The Duff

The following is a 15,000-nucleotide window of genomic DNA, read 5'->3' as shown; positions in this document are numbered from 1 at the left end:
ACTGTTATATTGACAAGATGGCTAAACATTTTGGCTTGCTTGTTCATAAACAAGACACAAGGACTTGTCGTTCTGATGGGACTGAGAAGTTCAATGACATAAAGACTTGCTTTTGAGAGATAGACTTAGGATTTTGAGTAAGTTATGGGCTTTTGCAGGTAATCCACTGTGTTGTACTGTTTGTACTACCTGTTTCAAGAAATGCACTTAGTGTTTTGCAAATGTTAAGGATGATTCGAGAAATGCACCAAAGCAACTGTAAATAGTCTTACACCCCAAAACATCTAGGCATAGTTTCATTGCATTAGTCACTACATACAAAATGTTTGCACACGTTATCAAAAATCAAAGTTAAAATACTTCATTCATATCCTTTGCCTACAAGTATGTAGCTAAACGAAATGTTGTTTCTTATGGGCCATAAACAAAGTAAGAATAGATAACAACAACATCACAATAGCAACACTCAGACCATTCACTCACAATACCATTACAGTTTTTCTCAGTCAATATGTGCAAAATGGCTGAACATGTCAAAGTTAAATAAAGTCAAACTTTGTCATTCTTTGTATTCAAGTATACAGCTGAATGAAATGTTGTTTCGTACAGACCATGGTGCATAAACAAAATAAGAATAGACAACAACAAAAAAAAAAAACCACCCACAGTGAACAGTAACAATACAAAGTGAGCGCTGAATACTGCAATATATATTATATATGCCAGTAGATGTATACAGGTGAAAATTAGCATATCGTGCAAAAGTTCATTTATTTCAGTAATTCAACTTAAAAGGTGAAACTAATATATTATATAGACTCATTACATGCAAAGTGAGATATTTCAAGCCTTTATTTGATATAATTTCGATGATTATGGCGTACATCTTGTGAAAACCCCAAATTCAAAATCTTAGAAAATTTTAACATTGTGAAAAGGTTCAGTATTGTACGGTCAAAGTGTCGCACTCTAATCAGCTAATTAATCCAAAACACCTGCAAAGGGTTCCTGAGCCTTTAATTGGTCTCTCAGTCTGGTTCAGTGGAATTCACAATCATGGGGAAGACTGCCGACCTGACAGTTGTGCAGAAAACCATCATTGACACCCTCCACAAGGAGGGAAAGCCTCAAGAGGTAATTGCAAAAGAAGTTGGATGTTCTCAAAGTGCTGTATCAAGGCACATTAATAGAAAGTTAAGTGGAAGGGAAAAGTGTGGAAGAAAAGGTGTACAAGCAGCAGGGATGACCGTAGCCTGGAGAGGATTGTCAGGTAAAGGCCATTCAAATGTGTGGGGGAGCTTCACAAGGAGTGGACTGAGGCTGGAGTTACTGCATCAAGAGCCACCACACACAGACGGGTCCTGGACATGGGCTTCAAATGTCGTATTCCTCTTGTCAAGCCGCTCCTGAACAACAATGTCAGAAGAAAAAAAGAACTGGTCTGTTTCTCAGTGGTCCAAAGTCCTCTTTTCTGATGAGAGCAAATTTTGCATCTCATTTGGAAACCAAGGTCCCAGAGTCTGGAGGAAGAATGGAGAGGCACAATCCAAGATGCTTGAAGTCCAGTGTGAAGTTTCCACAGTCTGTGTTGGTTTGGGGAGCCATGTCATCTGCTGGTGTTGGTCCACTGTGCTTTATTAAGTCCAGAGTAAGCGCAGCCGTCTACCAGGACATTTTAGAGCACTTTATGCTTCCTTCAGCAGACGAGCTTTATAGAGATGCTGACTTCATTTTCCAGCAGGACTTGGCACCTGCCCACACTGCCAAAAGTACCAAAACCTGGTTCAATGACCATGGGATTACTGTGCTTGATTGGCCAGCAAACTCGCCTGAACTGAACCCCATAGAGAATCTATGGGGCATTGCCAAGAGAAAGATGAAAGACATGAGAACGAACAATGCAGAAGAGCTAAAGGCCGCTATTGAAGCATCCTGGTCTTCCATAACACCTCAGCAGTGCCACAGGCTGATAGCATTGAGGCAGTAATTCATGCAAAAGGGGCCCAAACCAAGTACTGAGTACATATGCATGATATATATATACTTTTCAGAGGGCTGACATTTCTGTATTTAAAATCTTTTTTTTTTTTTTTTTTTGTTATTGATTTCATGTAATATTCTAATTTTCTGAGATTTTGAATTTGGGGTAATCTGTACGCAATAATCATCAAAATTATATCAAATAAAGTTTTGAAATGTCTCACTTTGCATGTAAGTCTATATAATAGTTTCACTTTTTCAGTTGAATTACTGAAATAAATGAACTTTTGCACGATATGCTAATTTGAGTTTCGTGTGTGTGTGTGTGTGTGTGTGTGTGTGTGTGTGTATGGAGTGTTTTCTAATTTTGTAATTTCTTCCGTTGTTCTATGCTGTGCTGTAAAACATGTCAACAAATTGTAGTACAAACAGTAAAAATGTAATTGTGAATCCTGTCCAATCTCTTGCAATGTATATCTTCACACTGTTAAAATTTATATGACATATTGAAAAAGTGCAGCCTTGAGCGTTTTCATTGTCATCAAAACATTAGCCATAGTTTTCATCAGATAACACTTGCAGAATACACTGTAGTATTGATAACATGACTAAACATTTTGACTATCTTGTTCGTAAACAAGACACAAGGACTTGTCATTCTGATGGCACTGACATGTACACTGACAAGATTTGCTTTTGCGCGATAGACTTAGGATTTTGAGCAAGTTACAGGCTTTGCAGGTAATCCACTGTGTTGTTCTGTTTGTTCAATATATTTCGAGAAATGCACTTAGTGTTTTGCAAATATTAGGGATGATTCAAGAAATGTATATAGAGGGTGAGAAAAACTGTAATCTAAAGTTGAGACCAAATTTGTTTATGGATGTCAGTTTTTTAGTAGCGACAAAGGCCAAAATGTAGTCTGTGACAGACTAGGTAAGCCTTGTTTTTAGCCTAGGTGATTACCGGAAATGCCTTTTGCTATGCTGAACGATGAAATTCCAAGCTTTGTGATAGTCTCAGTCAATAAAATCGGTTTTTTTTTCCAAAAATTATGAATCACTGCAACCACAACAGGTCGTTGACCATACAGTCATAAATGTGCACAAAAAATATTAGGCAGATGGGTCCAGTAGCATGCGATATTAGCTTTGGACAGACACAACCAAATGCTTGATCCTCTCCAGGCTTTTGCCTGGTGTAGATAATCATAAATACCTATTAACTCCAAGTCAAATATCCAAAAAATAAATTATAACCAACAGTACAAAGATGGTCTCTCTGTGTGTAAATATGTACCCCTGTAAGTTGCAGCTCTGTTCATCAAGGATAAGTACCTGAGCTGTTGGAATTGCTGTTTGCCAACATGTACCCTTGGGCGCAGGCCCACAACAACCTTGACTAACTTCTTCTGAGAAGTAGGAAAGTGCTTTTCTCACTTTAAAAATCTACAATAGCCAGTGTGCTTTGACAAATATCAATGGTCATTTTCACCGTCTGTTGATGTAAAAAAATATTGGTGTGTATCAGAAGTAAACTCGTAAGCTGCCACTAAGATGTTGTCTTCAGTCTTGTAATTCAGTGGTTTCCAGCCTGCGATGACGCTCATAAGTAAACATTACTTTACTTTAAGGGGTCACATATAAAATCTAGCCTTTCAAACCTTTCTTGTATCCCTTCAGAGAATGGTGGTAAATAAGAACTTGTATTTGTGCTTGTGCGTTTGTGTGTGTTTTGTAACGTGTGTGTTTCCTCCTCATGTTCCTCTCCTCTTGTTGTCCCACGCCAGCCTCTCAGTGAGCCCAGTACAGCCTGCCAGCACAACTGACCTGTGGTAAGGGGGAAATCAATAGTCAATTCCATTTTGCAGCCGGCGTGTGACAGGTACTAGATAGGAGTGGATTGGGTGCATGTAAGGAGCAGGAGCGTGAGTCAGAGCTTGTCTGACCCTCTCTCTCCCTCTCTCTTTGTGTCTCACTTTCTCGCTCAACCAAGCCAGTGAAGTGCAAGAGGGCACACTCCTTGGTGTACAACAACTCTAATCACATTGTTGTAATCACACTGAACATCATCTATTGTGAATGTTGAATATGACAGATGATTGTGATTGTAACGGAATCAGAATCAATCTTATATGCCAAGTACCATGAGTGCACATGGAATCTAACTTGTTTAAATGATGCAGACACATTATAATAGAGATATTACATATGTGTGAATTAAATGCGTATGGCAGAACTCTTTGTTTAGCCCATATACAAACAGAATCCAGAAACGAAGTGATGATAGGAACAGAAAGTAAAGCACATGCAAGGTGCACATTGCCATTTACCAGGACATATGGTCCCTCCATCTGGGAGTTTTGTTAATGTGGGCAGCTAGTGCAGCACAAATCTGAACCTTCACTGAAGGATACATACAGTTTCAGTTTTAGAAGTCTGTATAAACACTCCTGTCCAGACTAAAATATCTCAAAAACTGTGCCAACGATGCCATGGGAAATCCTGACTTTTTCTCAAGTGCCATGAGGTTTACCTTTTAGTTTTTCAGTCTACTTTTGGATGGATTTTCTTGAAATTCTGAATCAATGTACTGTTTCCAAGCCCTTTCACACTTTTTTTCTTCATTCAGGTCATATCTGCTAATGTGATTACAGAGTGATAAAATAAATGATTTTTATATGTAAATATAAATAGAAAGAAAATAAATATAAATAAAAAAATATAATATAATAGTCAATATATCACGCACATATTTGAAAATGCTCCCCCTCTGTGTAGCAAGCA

I am professional enough of a critic to admit when i am wrong. “The Duff” proved me wrong as a whole on a film that i couldn’t possibly imagine as more than a 4/10 judging by it’s trailer. In all fairness, the trailer is terrible, and showcases the worst scenes of the entire movie. After viewing this film, i can say that this is a good film that has a great film and powerful message hiding within a re-write. The story is an adaptation of a teen novel about Bianca (Mae Whitman), a relaxed high school senior whose world is shattered when she learns the student body knows her as ‘The D.U.F.F’ (Designated Ugly Fat Friend) to her prettier, more popular friends (Skyler Samuels & Bianca Santos). Now, despite the words of caution from her favorite teacher (Ken Jeong), she puts aside the potential distraction of her crush, Toby (Nick Eversman), and enlists Wesley (Robbie Amell), her oldest friend, neighbor, and popular jock to reinvent herself. The movie boosts Whitman into the stratosphere with a performance that is easy to get behind. Whitman isn’t necessarily an ugly girl, but her sense of style is what makes her negatively stand out as opposed to other girls in her school. One thing i instantly found beautiful about her is a sense of humor that had me chuckling during many scenes. The film overall, has a great sense of humor that is a blessing as well as a curse. To me, the best parts of the film were the serious undertones taken from the pages of the book. There is a strong presence of cyberbullying done better than any film i have seen, to date. Between that, and this discovery of how the world views Bianca, it’s very relatable to any teenager growing up in today’s era. There are a lot more movies that i would rather kids not watch than this one, and i can stand for any movie that makes you feel comfortable in your own skin without sounding like an infomercial. The movie is predictable, and i could do without some of the one dimensional characters who are clearly playing a high school stereotype, but it’s easy to look past when you see the real meat and potatoes of the film; Bianca and Wesley’s on screen chemistry. There is an “Inside joke” kind of feel that gets across that these two really did have playdates during their childhood years. It’s almost like a brother and sister kind of feel at first. I knew these characters would become romantically involved with each other, but the movie cared more about making them friends first. One big error that i found in the film was that the setting takes place in a city in Georgia, but nobody talks with a southern accent. Might not seem like a big deal to the casual viewer, but little things like this do take me out of the movie. I do give credit to a film’s director (Ari Sandel) who seems to accomplish the same kinds of alienations and coming of age problems that plague teens during the growing up stages. Between this and 2014’s “The Fault in Our Stars”, i feel like Hollywood might be getting back to being successful at writing modern day teenagers. If nothing else, check out the movie for the shining performance of Whitman in a role that she felt comfortable enough opening herself to. “The Duff” is a capable enough movie that values it’s audience enough to never have to spell out the message it’s trying to convey. We could all use a little more confidence in a generation that is constantly judging us more and more everyday.

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